Myths and Misconceptions about the French

Myths and Misconceptions about the French

Myths and Misconceptions about the French (and France)

and Where (at least) Some of Them Come From

Paris-France-Ooh-la-la

Paris! France! Ooh-là-là! The most visited country in the world must have done something right to merit that kind of attention. And of course it has. But there are many other things that it hasn’t done-or kind of does but not in the way we think-or used to do but doesn’t any more. Détrompez-vous! (roughly: Think again!), by checking out the following (incomplete) list.

  • The first misconception is that the French say “Oooooooh-là-là”! Oo is pronounced “oh” in French (alcool [alcohol], for instance, sounds like “al-cole,” not “al-cool”), so at worst the expression should be transcribed and pronounced as “Oh-là-là” and at best not transcribed or pronounced at all, as it’s rather passé.

Some similar French and English expressions have totally different meanings: Anglophones say “There, there” (là, là) when seeking to comfort. Francophones include those words when expressing surprise or concern…Some similar French and English idioms convey the same meaning: vache à lait (literally: milk cow) = “cash cow.”…Some French and English sayings communicate the same concept via dissimilar words: To have other chats à fouetter (cats to whip) = “to have other fish to fry,” with native speakers of both languages often guilty of direct translation, leaving Anglophones wondering why their neighbors would be sadistic enough to thrash house pets and Francophones impatient at having to hear their officemates’ dinner plans.

  • French kiss, French tickler, Gay Paree lingerie shop, Paris Nights perfume, Passion Paris lipstick, French Folly scented candles. That’s because the French are the sexiest people in the world, right? Wrong. It’s not that the French are not sexy. It’s just that they’re not necessarily more or less sexy than Yugoslavians, or Mongolians, or Americans, or…

So where did this idea-that-launched-a-thousand-brand-names come from? From one day. One day in the 4.5 billion years that Earth has been hanging around the Solar System: August 25, 1944, when France was liberated from Nazi control. As the French 2nd Armored Division and the U.S. 4th Infantry Division rolled into town, Parisians of all ages and occupations danced wildly in the streets; GIs grabbed women into their arms and curved them into deep tangoesque backbends, primed for a kiss; articles of clothing (including the occasional female undergarment) flew into the air. And this seemingly lascivious scene was caught on newsreel footage to be rushed across the seas and shown in movie theaters throughout the Allied countries. Can we blame the farmer in Oklahoma, the welder in Liverpool, the clerk in Brisbane, the housewife in Auckland, the high-schooler in Toronto for thinking this was how French folks lived all the time?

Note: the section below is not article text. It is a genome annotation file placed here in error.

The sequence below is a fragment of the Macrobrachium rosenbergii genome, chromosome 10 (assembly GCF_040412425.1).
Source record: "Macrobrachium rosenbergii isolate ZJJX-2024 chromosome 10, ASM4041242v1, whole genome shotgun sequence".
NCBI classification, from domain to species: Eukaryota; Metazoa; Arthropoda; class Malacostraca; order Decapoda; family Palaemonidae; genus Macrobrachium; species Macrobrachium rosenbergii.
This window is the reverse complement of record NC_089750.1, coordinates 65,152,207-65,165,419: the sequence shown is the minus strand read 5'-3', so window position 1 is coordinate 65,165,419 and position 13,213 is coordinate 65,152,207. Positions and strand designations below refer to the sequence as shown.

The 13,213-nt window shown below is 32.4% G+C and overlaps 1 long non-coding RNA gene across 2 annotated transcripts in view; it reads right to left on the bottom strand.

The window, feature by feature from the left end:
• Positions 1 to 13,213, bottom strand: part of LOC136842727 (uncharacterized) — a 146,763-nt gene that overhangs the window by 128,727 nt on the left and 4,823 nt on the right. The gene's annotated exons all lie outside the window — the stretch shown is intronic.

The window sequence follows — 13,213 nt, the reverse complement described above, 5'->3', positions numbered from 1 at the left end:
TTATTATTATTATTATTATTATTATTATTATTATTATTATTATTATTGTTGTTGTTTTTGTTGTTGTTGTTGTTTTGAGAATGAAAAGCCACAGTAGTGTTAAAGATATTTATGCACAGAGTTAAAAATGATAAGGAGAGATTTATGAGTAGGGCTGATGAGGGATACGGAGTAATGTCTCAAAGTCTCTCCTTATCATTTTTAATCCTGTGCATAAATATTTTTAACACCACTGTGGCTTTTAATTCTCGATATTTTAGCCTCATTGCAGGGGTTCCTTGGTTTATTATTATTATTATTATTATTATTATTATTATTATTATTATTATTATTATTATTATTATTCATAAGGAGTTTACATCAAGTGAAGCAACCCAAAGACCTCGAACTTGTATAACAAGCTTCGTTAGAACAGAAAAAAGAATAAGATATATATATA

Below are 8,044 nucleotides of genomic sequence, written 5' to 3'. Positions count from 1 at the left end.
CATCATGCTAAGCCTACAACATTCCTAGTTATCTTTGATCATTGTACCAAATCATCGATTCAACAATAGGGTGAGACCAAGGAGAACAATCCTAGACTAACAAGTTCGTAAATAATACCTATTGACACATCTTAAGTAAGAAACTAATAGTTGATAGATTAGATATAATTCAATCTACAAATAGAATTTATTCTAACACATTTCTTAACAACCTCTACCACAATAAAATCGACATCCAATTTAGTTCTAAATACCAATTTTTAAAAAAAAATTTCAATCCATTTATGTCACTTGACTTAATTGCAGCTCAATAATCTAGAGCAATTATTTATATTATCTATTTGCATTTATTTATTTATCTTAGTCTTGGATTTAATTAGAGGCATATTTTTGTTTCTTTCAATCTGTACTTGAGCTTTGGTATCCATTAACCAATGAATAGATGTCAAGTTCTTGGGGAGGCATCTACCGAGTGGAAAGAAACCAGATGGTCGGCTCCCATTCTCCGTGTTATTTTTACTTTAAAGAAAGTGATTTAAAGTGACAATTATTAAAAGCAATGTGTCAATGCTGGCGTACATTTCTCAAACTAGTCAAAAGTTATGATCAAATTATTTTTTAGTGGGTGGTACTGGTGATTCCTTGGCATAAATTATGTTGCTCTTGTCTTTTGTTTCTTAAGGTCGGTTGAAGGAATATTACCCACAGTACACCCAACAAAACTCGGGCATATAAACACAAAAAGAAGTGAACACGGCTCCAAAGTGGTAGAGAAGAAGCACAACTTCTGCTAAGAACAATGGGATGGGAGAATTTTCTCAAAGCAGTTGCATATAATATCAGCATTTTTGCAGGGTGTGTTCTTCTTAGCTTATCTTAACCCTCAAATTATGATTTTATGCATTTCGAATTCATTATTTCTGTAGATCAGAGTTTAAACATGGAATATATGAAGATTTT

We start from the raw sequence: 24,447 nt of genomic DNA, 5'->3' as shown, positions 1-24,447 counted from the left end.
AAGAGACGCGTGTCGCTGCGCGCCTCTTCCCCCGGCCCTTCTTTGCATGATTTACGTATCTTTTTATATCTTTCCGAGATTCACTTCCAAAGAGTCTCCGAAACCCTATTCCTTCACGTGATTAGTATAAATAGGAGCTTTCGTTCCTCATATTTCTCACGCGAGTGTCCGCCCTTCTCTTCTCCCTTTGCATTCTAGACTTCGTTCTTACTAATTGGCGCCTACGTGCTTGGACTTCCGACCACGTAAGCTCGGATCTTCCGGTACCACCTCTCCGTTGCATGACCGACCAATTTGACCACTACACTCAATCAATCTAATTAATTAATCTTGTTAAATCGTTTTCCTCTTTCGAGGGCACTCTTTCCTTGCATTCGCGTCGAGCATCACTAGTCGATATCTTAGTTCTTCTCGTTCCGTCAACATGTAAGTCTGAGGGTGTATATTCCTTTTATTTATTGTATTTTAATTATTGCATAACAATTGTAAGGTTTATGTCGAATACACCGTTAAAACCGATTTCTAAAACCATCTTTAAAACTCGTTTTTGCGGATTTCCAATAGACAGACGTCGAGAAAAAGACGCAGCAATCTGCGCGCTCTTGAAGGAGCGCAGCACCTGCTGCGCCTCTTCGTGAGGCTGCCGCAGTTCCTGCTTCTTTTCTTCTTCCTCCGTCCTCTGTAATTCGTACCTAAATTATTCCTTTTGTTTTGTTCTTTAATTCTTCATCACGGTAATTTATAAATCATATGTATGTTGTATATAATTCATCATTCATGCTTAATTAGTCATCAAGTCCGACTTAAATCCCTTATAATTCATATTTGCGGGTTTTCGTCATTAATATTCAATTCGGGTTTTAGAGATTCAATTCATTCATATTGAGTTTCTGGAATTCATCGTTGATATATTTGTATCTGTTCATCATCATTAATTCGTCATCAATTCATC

• Saying that every French woman walks around looking like she just stepped off the cover of Vogue is like saying that every American woman-Alaskan-tundra denizens included-walks around in an Armani business suit, carrying a Gucci briefcase, adhering to a bloodpact with herself never to breed and running a dot.com (with rising stock!). (Or, if you prefer, that every American woman-mid-town Manhattanites included-walks around in Wal-Mart jeans, lugging the latest in the series of newborns, adhering to a bloodpact with herself to look no farther for the ideal life and running the church hoagie-sale benefit.)

The pockets of posh could probably squeeze into less than a dozen square miles when factored out of the 6th, 7th, 16th and a handful of other Parisian arrondissements; the yacht clubs of Nice, Cannes and Deauville (the latter of which was called the 21starrondissement of Paris at the beginning of the 20th century, when many vacationers headed there from the capital); and the après-ski bistros of Courcheval. In the other 211,200 (out of 211,208) square miles of the realm, everyone looks more or less like you and me. Like you and me, however, on way less money (if you’re in Paris on a budget the best place to buy clothes is: in another country) and way less stuff. Somehow, a non-French woman in a beltless straight black skirt, a simple white blouse and no jewelry/no make-up/no rhinestone bored into her pinky-nail looks like she fell victim to amnesia in the middle of getting dressed and walked out before she was one-tenth finished; a French woman similarly attired looks ravishing.

  • For those who think that France has been the home to gourmet cooking since the first Gallic amoeba slithered toward a three-star molecule on the ocean floor, we have one word (well, two): the fork. Pre-fork France was also supposedly pre-artichoke/broccoli/spinach/truffles/veal/puff-pastry/cake/sherbet/etc. France-all of which changed when Catherine de Medici arrived for her 1533 wedding (at the age of 14!) to the future Henry II, bringing from Italy cooks, pastry chefs, distillers, strict dining etiquette and that newfangled utensil with tines. (Don’t ask what they used before that.)
  • The French flag is not “red, white and blue.” It’s “blue, white and red.” That’s the left-to-right order in which the colors appear and you’d be well advised not to let your French pals catch you saying it any other way!

Shari Leslie Segall is a writer who lives in Paris.

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